“I came here, and it’s a whole different twist to it,” she said, “and I want to work here, at the Hangout, forever.”

   “I wouldn’t have survived this pandemic without it,” Lucas said of the Hangout. “It’s pure joy. It’s better than any therapy you could ever get.”

     As the library began to comply with stricter restrictions and the months grew cooler, Lucas sought a new home for the Hangout, and she put out a post on Facebook. The South Baldwin Jewish Center welcomed the group, housing members for most of the week, while a dojo in Oceanside houses them on Sundays.

       “As I sit at the Hangout One Happy Place, I think of all the wonderful things that my amazing friend, Angela Lucas, has done for our beautiful community,” said Angela Gallagher, Lucas’s friend, volunteer, and fellow teacher’s aide. The pair met years ago when their children attended nursery school, and have been close friends ever since. “Angela has always been involved in the community, from watching over children around the neighborhood to taking care of her elderly neighbors.”

    Gallagher said since its inception, the Hangout One Happy Place has seen an outpouring of support, especially from the local Baldwin community. Besides monetary donations, parents and local residents have donated games and other supplies. Some people, including a Baldwin native who moved to North Carolina, remotely hosted fundraisers to raise money for the organization.

       “The gifts, the kindness; it’s like nothing I’ve ever seen,” Lucas said. “Just amazing.”

     “Ultimately, it’s because Angela has touched so many lives in the Baldwin community that she’s had such an outpouring of support from many helpful hands and hearts,” Gallagher said.

      And while the group was originally for Baldwin students only, it now has members from Oceanside, Island Park, Merrick, Garden City and Massapequa.

  The program differs from others, Lucas explained, in that she often asks students what they would like to do — whether it’s creating art, dance or something else — rather than telling them what to do.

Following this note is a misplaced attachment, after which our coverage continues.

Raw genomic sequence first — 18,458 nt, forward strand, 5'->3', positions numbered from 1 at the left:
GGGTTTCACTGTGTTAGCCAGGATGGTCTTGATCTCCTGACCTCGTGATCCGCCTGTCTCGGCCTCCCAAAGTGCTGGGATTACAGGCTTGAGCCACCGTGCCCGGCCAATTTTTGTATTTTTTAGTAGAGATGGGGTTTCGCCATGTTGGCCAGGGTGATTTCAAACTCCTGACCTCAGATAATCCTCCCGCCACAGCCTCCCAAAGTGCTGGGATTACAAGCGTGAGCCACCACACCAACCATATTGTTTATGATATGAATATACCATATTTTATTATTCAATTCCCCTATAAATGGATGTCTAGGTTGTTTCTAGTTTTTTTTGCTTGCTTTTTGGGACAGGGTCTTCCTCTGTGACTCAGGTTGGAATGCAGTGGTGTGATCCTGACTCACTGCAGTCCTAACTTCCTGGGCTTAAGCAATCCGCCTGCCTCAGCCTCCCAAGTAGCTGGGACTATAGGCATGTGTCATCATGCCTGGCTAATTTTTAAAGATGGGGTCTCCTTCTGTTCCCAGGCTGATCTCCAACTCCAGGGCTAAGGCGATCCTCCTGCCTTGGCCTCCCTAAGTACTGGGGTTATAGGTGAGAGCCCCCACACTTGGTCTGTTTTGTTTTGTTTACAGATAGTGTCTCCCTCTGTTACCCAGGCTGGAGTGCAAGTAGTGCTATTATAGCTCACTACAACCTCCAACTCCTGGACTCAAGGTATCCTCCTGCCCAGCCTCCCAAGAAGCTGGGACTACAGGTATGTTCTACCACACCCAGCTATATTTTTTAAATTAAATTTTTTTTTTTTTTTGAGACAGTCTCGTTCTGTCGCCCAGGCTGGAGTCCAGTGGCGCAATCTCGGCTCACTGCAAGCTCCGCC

“Building such an inclusive and vibrant community, and doing so in the midst of the pandemic, is an incredible accomplishment,” State Sen. Todd Kaminsky, of Long Beach, said in a statement. “I applaud and thank Angela Lucas for creating such a vital space for our differently abled children to learn and grow, especially during a time when they feel most isolated. I look forward to watching Hangout One Happy Place grow and serve Baldwin residents.”

       Orgill recalled how the organization started off small in the library in 2019 and grew. “And then Covid, really, was the best thing to happen to the Hangout because it just brought everyone together at a bad time,” she said. “We went to the park with nothing but that crate with, like, a ball and a couple of sticks . . . and now we have a building and closets and fundraisers, and it’s just like a whole thing now.”

     At the Hangout on Dec. 23, Lucas dressed up as the Elf on the Shelf and handed out personalized gifts to each child to celebrate the holiday season. She and the children danced to Christmas music and sang along.

       “I still can’t believe that I’ve done this,” Lucas said of the organization. “I just can’t believe it, like, if I look at pictures, I could cry, that this is really happening, and just the support of the community and the people is just insane.”

      “Through the Hangout One Happy Place,” Gallagher said, “Angela has enabled its members to be seen and have a voice when they might have otherwise been ignored or faded into the background, and has given them a safe space to connect with each other.”